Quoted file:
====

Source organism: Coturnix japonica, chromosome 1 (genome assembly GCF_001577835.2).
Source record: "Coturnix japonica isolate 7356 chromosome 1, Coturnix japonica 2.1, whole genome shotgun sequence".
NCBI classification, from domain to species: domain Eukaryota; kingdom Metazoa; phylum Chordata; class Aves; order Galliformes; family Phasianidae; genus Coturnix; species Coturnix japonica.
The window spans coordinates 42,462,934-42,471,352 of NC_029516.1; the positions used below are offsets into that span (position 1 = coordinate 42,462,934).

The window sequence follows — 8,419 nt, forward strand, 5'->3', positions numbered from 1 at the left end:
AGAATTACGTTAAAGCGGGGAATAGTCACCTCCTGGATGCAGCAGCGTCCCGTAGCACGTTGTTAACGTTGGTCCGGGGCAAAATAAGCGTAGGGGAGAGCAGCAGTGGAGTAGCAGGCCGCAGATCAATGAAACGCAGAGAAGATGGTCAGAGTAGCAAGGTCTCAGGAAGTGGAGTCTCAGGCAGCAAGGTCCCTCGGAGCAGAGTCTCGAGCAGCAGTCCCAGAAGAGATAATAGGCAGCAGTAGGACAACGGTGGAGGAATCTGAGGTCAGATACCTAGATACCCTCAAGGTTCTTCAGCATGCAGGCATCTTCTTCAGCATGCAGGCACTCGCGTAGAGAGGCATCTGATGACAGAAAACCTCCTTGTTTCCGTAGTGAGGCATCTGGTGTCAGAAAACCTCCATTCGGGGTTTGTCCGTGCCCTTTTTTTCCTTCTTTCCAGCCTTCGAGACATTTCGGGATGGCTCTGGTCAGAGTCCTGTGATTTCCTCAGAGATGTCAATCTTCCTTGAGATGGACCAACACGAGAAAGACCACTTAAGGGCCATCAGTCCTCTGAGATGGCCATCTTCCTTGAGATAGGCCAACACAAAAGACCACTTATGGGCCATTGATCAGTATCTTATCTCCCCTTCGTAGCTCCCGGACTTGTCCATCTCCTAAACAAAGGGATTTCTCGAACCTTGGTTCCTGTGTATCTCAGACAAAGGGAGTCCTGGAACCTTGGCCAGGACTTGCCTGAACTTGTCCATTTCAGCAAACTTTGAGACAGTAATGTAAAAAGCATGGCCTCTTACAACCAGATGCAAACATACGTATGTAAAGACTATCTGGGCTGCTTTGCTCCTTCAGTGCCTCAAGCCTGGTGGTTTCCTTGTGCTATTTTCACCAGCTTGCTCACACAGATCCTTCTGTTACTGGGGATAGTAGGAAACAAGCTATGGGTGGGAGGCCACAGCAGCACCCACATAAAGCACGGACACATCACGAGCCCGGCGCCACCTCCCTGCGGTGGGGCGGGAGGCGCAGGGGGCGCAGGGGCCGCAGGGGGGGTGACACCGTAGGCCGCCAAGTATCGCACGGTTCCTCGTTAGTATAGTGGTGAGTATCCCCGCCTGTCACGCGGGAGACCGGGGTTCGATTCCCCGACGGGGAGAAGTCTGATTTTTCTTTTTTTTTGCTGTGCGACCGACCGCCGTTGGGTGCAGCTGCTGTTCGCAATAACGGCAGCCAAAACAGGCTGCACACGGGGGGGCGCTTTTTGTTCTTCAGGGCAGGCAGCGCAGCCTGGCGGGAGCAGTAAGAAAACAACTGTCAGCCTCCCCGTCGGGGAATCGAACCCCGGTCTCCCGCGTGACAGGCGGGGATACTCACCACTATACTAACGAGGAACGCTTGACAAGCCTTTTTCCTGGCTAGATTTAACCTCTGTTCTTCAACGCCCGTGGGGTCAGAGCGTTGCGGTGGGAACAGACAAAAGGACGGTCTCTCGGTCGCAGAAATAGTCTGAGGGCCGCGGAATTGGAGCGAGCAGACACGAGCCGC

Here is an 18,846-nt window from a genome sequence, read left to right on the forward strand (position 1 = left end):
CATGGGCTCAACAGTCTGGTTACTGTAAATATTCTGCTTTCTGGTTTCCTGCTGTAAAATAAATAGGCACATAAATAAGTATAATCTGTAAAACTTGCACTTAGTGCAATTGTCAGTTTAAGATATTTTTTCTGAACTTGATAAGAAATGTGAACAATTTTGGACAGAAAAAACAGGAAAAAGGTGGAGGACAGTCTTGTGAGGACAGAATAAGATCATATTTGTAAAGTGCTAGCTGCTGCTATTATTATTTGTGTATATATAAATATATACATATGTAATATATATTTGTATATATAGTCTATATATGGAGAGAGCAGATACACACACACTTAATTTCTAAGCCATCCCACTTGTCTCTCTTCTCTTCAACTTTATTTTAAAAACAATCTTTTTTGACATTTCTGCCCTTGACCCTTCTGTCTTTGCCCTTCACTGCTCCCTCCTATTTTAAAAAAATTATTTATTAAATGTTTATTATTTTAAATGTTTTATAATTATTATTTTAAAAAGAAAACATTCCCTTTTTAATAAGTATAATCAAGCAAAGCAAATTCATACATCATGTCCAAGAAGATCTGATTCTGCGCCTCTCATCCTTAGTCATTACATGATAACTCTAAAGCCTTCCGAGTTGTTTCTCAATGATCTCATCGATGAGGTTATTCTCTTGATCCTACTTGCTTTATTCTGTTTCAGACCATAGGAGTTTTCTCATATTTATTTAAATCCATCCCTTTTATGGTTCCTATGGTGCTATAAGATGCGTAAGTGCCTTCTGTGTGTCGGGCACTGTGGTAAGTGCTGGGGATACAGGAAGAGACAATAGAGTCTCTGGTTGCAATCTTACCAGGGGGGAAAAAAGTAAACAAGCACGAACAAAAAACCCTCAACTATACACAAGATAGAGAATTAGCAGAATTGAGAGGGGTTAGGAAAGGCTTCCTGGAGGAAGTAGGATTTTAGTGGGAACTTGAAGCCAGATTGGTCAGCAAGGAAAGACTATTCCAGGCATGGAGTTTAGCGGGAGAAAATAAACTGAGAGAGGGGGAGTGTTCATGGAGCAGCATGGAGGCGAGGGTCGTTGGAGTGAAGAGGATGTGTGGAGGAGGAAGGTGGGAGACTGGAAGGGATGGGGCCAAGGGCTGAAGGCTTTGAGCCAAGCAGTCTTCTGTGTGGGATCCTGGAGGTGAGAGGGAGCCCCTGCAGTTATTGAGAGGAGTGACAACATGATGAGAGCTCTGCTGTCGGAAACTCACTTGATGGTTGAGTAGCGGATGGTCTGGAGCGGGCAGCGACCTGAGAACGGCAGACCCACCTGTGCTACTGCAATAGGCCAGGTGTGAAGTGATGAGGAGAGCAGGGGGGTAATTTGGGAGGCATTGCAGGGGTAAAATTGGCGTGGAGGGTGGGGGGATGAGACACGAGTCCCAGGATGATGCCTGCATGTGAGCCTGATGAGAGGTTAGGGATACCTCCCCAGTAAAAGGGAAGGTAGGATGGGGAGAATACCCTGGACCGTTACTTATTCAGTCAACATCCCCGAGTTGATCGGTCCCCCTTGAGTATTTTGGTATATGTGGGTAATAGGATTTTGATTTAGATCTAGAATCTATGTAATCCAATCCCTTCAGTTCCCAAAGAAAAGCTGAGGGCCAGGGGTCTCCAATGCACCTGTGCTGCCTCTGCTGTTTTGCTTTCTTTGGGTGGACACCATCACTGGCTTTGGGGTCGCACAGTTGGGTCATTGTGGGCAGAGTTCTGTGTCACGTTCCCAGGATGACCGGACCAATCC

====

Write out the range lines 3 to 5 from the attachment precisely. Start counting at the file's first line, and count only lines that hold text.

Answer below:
NCBI classification, from domain to species: domain Eukaryota; kingdom Metazoa; phylum Chordata; class Aves; order Galliformes; family Phasianidae; genus Coturnix; species Coturnix japonica.
The window spans coordinates 42,462,934-42,471,352 of NC_029516.1; the positions used below are offsets into that span (position 1 = coordinate 42,462,934).

The window sequence follows — 8,419 nt, forward strand, 5'->3', positions numbered from 1 at the left end: